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MFA, University of California Irvine, Integrated Composition, Improvisation, and Technology 2013 BA, University of California San Diego, Jazz and the African Diaspora 2011
2017 - Album "Star Stuff" reached #1 on Contemporary Jazz Billboard charts // 2017 - Album "Star Stuff" reached #3 on Jazz Billboard charts // 2017 - SOLD OUT Bowery Ballroom - New York, NY w/ Chaz Bundick (Toro Y Moi) // 2017 - performed at "Metro" - Kyoto, JO // 2016 - SOLD OUT UC theater - Berkeley, CA // 2013 - Performed at "Blue Note" - Tokyo, Japan w/ The Gypsy Kings // 2011 - Performed at "La Gaîté Lyrique" - Paris, France w/ Ray Barbee
My career as a professional musician has taken me on countless performance tours throughout USA, Japan, China, Malaysia, Korea, Brazil, Spain, Portugal, France, and more. My band The Mattson 2 has released six albums. Notable records include "Chaz Bundick Meets The Mattson 2: Star Stuff" (2017), "Ray Barbee Meets The Mattson 2" (2009), and "Agar" (2015). Music is my life. There's something beyond its surface that needs to be shared with the world. I'm passionate about sharing the extensive knowledge of music I've acquired through academic studies and my life as a professional musician.
Alongside my carrier as a profession musican and composer, I've also had extensive experience as an educator. I began teaching in 2009 while I was studying Jazz at UCSD. In 2011-2013 I was a teaching assistant at UC Irvine in 2011-2013 for the subjects of Music Appreciation, Fundamentals, History of Jazz, and Music of The Beatles - of which I lectured, graded, and tutored. Post graduation, I became the music director for the 2016-2017 program for the Coast Unified School District. There I taught band, theory, performance, and music appreciation for all grade levels k-12. When I in grade school, learning music gave me a piece of mind and confidence that is all too hard to come by at a young age. Music helped me be a better person and stay out of trouble. That value of music that affected me at an early age, spurred the desire to teach music to people of all ages and backgrounds.
I separate my methods of teaching into 6 different areas - all of which can be adapted to any skill level. 1) reading and music literacy. Focus on music literacy not only helps my students read music more seamlessly but it also reinforces technique and comprehensive development. Main music literature focused on is George Lewis Stone "Stick Control," Louis Bellson "Modern Reading Text in 4/4," Ted Reed's "Progressive Steps to Syncopation," and for more advance students the rhythm concepts of Mark Dresser and Ed Harkins. I also compose my own rhythmic exercises for my students. 2) sticking techniques, rudiments, paradiddles, posture, etc. This is of primary importance - without the write posture, sticking, or techniques your world of playing the drums are going to be a lot more challenging - and without it, you’ll look plain goofy. 3) Improvisation - Improvisation is also extremely important because you can only be a good improviser if you have a strong musical vocabulary. Being a competent improviser will reinforce ones musical vocabulary and performance practice 4) Ear training/Dictation - ear training helps contextualize where we stand in the musical world. listening to others and being able to decipher what they are doing helps us be that much better at what we do as performers. Learning how to dictate, or notate, listen or perform what we hear is one of the best ways we can become familiar with not only writing notes but also reading them and performing them. 5) Focused drum kit performance - this is our chance to put what we learn into practice and really develop our language around the drum kit. 6) Independence. I focus a great deal on independence, i.e. being able to have each limb independent of the other. Why is this so important? Drumming is all about coordination and sending and receiving messages from the brain. The more independence you practice the more often you're not going to make a mistake when your limbs are doing different patterns. In short, independence creates more fluidity across the kit.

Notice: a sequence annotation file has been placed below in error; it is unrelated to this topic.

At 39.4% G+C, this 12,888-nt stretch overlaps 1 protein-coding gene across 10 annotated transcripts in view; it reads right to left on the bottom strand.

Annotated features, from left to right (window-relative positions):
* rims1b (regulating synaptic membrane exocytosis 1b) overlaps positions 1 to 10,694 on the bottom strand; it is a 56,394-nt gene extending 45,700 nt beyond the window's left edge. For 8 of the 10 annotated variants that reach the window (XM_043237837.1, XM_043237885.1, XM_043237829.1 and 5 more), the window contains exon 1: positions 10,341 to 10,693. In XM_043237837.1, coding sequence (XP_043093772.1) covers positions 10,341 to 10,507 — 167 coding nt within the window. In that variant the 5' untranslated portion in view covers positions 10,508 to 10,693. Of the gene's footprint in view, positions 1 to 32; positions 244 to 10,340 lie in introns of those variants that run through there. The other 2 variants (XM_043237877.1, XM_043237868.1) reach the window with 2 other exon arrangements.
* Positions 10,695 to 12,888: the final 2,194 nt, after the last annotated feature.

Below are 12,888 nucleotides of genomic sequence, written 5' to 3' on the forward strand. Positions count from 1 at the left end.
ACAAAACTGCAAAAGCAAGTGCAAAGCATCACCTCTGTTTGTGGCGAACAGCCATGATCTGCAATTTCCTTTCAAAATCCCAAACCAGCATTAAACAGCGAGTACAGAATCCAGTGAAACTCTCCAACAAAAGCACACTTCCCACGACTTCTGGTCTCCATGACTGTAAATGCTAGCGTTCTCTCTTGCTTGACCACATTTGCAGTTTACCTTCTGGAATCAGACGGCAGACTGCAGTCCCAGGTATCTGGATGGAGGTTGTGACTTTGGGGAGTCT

I have cut my teeth learning my instrument and have sacrificed a lot of happiness and social occasions in order to be the musician I am today. I don't necessarily expect my students to sacrifice as much as I have and do, though I believe there is a lot to be sacrificed if you want to be serious about music and become an accomplished player. Therefor, sessions with me are fun and enjoyable but also very serious. Usually, each lesson starts with some warm up ear training and performing, we then transition into practice pad or snare drum exercises to help develop technique, then move on to reading and understanding notation, and finally we focus on drum kit performance and some improvisation. I also like to encourage my students to bring in various recordings of drum parts they like. These are awesome ways to get my students more excited to learn.
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